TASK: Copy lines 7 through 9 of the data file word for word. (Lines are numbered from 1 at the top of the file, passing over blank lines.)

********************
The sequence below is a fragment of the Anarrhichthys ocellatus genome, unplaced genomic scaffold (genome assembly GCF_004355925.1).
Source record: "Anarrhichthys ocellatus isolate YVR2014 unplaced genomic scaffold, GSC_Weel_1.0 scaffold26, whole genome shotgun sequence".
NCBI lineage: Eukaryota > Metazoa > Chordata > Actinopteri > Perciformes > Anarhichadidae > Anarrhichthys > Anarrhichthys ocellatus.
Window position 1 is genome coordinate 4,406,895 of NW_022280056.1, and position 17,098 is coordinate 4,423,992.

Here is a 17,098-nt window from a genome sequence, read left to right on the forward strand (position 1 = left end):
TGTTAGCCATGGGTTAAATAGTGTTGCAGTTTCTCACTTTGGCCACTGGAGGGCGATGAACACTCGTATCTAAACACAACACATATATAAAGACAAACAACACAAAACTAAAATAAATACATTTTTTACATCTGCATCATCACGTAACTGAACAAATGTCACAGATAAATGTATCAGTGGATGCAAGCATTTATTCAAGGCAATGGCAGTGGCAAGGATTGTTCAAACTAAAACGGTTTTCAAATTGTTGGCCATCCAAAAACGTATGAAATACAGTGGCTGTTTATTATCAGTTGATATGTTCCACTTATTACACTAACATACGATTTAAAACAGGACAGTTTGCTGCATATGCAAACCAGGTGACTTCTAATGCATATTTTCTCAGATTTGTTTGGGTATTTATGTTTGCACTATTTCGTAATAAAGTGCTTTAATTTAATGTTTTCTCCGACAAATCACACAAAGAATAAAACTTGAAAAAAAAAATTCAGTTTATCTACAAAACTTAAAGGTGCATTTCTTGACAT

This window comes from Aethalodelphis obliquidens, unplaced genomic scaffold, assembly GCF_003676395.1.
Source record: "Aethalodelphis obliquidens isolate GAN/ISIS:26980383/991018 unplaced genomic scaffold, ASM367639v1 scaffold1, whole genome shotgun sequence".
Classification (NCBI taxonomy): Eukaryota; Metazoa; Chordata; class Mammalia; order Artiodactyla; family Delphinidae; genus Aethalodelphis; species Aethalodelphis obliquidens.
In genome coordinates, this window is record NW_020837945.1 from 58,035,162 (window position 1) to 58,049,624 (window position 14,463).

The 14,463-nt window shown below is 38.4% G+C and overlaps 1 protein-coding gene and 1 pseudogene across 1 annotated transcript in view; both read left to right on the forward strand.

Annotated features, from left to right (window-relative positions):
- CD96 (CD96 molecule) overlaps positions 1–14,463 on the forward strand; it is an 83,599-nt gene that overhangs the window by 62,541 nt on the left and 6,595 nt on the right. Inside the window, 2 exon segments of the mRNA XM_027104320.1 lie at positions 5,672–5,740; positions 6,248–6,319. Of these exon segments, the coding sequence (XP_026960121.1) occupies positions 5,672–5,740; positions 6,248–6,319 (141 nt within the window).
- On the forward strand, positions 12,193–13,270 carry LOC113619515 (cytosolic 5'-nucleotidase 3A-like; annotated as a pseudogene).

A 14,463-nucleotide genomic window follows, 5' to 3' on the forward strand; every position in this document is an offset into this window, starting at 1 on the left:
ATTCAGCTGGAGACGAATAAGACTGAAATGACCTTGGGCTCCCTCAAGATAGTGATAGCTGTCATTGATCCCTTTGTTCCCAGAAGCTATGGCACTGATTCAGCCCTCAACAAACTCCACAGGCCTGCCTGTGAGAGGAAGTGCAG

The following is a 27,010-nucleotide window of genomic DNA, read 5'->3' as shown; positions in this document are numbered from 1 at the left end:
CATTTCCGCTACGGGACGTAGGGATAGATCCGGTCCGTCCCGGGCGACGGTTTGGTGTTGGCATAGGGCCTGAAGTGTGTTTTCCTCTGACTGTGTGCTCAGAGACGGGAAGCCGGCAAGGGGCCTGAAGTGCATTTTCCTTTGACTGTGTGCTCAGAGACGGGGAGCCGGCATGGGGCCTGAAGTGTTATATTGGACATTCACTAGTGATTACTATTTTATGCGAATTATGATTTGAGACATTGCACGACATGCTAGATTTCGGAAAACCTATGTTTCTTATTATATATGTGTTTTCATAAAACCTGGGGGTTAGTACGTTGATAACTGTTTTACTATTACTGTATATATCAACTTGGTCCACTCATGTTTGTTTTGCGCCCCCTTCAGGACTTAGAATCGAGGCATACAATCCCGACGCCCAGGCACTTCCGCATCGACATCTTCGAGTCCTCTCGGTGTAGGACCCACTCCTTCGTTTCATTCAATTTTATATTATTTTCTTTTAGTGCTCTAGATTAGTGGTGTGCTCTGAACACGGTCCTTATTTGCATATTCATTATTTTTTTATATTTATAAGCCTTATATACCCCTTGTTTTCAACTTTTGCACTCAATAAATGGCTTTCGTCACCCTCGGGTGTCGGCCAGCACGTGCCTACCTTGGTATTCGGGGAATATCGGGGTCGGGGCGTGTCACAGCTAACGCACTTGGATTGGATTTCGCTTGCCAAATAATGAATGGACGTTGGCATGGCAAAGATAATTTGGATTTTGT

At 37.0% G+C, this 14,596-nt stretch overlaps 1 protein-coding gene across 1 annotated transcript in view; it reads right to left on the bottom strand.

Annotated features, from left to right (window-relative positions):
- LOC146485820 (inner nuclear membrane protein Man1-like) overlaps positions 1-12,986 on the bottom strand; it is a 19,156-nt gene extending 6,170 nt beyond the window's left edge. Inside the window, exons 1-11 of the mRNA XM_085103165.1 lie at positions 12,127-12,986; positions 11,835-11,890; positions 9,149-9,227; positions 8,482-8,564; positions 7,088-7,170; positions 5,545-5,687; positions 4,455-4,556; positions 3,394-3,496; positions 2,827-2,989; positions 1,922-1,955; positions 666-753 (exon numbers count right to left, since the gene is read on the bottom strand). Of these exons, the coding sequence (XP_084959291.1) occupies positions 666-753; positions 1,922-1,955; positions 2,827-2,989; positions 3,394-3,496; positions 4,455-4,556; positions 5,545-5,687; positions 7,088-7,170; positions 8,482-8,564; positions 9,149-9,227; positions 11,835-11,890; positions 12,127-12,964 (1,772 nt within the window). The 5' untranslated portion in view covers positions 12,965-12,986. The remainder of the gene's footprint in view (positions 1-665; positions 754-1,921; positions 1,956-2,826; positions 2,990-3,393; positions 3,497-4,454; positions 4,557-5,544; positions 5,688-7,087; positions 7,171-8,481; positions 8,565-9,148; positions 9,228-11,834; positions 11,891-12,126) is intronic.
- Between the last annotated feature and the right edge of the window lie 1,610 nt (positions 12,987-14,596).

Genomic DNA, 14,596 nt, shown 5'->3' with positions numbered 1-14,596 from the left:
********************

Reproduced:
This window comes from Aethalodelphis obliquidens, unplaced genomic scaffold, assembly GCF_003676395.1.
Source record: "Aethalodelphis obliquidens isolate GAN/ISIS:26980383/991018 unplaced genomic scaffold, ASM367639v1 scaffold1, whole genome shotgun sequence".
Classification (NCBI taxonomy): Eukaryota; Metazoa; Chordata; class Mammalia; order Artiodactyla; family Delphinidae; genus Aethalodelphis; species Aethalodelphis obliquidens.